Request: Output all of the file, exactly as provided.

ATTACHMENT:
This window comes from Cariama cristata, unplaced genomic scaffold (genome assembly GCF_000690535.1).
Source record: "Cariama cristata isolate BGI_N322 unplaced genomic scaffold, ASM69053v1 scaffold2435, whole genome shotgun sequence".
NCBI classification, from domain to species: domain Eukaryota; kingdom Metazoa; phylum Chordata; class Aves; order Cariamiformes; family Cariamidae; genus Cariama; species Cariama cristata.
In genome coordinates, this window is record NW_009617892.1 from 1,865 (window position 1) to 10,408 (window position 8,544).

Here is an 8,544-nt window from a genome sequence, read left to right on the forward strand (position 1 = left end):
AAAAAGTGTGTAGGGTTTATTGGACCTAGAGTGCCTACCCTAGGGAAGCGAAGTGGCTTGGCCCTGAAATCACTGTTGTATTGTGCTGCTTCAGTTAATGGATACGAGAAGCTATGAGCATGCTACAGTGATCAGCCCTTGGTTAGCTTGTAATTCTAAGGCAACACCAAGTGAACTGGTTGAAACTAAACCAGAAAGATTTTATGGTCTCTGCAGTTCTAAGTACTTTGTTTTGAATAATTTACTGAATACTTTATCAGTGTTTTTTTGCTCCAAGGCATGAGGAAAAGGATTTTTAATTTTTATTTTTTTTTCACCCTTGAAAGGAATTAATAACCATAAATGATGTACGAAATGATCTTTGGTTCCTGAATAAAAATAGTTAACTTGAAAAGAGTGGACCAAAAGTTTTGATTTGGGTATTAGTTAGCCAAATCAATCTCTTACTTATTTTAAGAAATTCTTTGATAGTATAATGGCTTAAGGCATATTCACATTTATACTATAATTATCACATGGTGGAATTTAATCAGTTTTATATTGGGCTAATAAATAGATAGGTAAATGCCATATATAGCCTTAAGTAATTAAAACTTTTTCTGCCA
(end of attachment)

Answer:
This window comes from Cariama cristata, unplaced genomic scaffold (genome assembly GCF_000690535.1).
Source record: "Cariama cristata isolate BGI_N322 unplaced genomic scaffold, ASM69053v1 scaffold2435, whole genome shotgun sequence".
NCBI classification, from domain to species: domain Eukaryota; kingdom Metazoa; phylum Chordata; class Aves; order Cariamiformes; family Cariamidae; genus Cariama; species Cariama cristata.
In genome coordinates, this window is record NW_009617892.1 from 1,865 (window position 1) to 10,408 (window position 8,544).

Here is an 8,544-nt window from a genome sequence, read left to right on the forward strand (position 1 = left end):
AAAAAGTGTGTAGGGTTTATTGGACCTAGAGTGCCTACCCTAGGGAAGCGAAGTGGCTTGGCCCTGAAATCACTGTTGTATTGTGCTGCTTCAGTTAATGGATACGAGAAGCTATGAGCATGCTACAGTGATCAGCCCTTGGTTAGCTTGTAATTCTAAGGCAACACCAAGTGAACTGGTTGAAACTAAACCAGAAAGATTTTATGGTCTCTGCAGTTCTAAGTACTTTGTTTTGAATAATTTACTGAATACTTTATCAGTGTTTTTTTGCTCCAAGGCATGAGGAAAAGGATTTTTAATTTTTATTTTTTTTTCACCCTTGAAAGGAATTAATAACCATAAATGATGTACGAAATGATCTTTGGTTCCTGAATAAAAATAGTTAACTTGAAAAGAGTGGACCAAAAGTTTTGATTTGGGTATTAGTTAGCCAAATCAATCTCTTACTTATTTTAAGAAATTCTTTGATAGTATAATGGCTTAAGGCATATTCACATTTATACTATAATTATCACATGGTGGAATTTAATCAGTTTTATATTGGGCTAATAAATAGATAGGTAAATGCCATATATAGCCTTAAGTAATTAAAACTTTTTCTGCCA